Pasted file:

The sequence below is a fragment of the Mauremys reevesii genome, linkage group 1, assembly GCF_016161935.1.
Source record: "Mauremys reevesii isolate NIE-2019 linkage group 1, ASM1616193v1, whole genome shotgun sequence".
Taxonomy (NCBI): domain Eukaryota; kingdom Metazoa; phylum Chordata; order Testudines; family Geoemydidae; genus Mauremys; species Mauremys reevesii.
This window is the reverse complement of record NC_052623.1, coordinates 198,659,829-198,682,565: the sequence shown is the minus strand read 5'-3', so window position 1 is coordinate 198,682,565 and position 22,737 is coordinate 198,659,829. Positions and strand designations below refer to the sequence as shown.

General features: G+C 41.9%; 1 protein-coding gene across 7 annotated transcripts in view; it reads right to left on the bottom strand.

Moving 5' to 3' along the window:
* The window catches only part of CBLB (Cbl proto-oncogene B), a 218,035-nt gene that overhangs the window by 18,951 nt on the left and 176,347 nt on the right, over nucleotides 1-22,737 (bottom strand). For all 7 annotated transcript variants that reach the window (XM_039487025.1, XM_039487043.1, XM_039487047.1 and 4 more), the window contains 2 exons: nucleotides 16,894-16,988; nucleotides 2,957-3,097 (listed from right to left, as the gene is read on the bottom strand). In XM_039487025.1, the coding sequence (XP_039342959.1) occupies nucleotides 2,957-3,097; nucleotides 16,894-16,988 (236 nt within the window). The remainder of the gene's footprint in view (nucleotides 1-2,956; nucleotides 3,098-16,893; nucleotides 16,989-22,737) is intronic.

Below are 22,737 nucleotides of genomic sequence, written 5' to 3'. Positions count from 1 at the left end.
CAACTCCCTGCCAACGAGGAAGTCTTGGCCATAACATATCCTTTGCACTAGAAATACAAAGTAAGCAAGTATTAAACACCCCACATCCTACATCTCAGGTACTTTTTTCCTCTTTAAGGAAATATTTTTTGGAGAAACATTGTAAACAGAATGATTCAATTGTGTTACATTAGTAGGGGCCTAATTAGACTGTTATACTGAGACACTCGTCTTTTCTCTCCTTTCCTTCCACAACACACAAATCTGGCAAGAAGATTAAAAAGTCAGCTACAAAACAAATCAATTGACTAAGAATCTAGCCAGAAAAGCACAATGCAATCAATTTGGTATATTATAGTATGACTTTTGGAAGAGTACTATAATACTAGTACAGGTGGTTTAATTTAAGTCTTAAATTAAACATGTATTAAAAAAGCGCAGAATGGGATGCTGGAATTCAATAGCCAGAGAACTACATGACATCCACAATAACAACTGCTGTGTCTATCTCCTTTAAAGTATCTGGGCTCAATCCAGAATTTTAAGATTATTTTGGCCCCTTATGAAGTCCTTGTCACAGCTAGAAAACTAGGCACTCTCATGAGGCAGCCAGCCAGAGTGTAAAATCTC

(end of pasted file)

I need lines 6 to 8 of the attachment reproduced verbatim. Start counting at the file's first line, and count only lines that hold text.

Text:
Moving 5' to 3' along the window:
* The window catches only part of CBLB (Cbl proto-oncogene B), a 218,035-nt gene that overhangs the window by 18,951 nt on the left and 176,347 nt on the right, over nucleotides 1-22,737 (bottom strand). For all 7 annotated transcript variants that reach the window (XM_039487025.1, XM_039487043.1, XM_039487047.1 and 4 more), the window contains 2 exons: nucleotides 16,894-16,988; nucleotides 2,957-3,097 (listed from right to left, as the gene is read on the bottom strand). In XM_039487025.1, the coding sequence (XP_039342959.1) occupies nucleotides 2,957-3,097; nucleotides 16,894-16,988 (236 nt within the window). The remainder of the gene's footprint in view (nucleotides 1-2,956; nucleotides 3,098-16,893; nucleotides 16,989-22,737) is intronic.

Below are 22,737 nucleotides of genomic sequence, written 5' to 3'. Positions count from 1 at the left end.